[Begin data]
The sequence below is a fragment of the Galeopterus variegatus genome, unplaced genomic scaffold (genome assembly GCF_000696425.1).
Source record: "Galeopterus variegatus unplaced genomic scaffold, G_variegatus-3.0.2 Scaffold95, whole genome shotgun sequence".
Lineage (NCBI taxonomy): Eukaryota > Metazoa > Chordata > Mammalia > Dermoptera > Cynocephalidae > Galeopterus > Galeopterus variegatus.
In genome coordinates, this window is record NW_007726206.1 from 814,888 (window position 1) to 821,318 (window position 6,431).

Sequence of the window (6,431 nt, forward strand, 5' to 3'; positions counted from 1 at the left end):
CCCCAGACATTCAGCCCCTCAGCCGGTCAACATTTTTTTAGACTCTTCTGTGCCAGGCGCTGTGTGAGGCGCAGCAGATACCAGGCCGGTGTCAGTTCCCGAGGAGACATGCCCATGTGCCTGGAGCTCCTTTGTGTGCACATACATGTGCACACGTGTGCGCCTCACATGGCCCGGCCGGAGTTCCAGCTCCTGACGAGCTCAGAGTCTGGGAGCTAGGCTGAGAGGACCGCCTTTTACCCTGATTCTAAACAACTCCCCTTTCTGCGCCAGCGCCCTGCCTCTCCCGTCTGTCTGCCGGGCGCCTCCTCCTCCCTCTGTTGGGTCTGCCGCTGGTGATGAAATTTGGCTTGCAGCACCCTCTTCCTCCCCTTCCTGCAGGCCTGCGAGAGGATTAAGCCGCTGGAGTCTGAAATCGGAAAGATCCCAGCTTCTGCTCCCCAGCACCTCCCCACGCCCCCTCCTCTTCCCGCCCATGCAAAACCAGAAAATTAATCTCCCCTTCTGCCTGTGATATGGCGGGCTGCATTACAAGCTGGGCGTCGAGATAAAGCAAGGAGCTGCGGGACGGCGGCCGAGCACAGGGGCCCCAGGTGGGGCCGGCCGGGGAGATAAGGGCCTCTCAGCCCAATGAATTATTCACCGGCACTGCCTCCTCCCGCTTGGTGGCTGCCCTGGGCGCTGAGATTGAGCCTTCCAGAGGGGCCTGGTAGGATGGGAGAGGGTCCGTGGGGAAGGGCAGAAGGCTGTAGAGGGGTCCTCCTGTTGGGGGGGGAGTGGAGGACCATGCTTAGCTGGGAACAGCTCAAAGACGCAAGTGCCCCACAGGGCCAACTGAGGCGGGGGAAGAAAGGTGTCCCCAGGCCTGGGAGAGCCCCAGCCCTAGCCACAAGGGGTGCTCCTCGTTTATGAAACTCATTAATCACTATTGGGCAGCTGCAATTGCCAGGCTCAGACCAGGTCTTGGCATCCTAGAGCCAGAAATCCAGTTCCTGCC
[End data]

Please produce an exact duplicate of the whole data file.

The sequence below is a fragment of the Galeopterus variegatus genome, unplaced genomic scaffold (genome assembly GCF_000696425.1).
Source record: "Galeopterus variegatus unplaced genomic scaffold, G_variegatus-3.0.2 Scaffold95, whole genome shotgun sequence".
Lineage (NCBI taxonomy): Eukaryota > Metazoa > Chordata > Mammalia > Dermoptera > Cynocephalidae > Galeopterus > Galeopterus variegatus.
In genome coordinates, this window is record NW_007726206.1 from 814,888 (window position 1) to 821,318 (window position 6,431).

Sequence of the window (6,431 nt, forward strand, 5' to 3'; positions counted from 1 at the left end):
CCCCAGACATTCAGCCCCTCAGCCGGTCAACATTTTTTTAGACTCTTCTGTGCCAGGCGCTGTGTGAGGCGCAGCAGATACCAGGCCGGTGTCAGTTCCCGAGGAGACATGCCCATGTGCCTGGAGCTCCTTTGTGTGCACATACATGTGCACACGTGTGCGCCTCACATGGCCCGGCCGGAGTTCCAGCTCCTGACGAGCTCAGAGTCTGGGAGCTAGGCTGAGAGGACCGCCTTTTACCCTGATTCTAAACAACTCCCCTTTCTGCGCCAGCGCCCTGCCTCTCCCGTCTGTCTGCCGGGCGCCTCCTCCTCCCTCTGTTGGGTCTGCCGCTGGTGATGAAATTTGGCTTGCAGCACCCTCTTCCTCCCCTTCCTGCAGGCCTGCGAGAGGATTAAGCCGCTGGAGTCTGAAATCGGAAAGATCCCAGCTTCTGCTCCCCAGCACCTCCCCACGCCCCCTCCTCTTCCCGCCCATGCAAAACCAGAAAATTAATCTCCCCTTCTGCCTGTGATATGGCGGGCTGCATTACAAGCTGGGCGTCGAGATAAAGCAAGGAGCTGCGGGACGGCGGCCGAGCACAGGGGCCCCAGGTGGGGCCGGCCGGGGAGATAAGGGCCTCTCAGCCCAATGAATTATTCACCGGCACTGCCTCCTCCCGCTTGGTGGCTGCCCTGGGCGCTGAGATTGAGCCTTCCAGAGGGGCCTGGTAGGATGGGAGAGGGTCCGTGGGGAAGGGCAGAAGGCTGTAGAGGGGTCCTCCTGTTGGGGGGGGAGTGGAGGACCATGCTTAGCTGGGAACAGCTCAAAGACGCAAGTGCCCCACAGGGCCAACTGAGGCGGGGGAAGAAAGGTGTCCCCAGGCCTGGGAGAGCCCCAGCCCTAGCCACAAGGGGTGCTCCTCGTTTATGAAACTCATTAATCACTATTGGGCAGCTGCAATTGCCAGGCTCAGACCAGGTCTTGGCATCCTAGAGCCAGAAATCCAGTTCCTGCC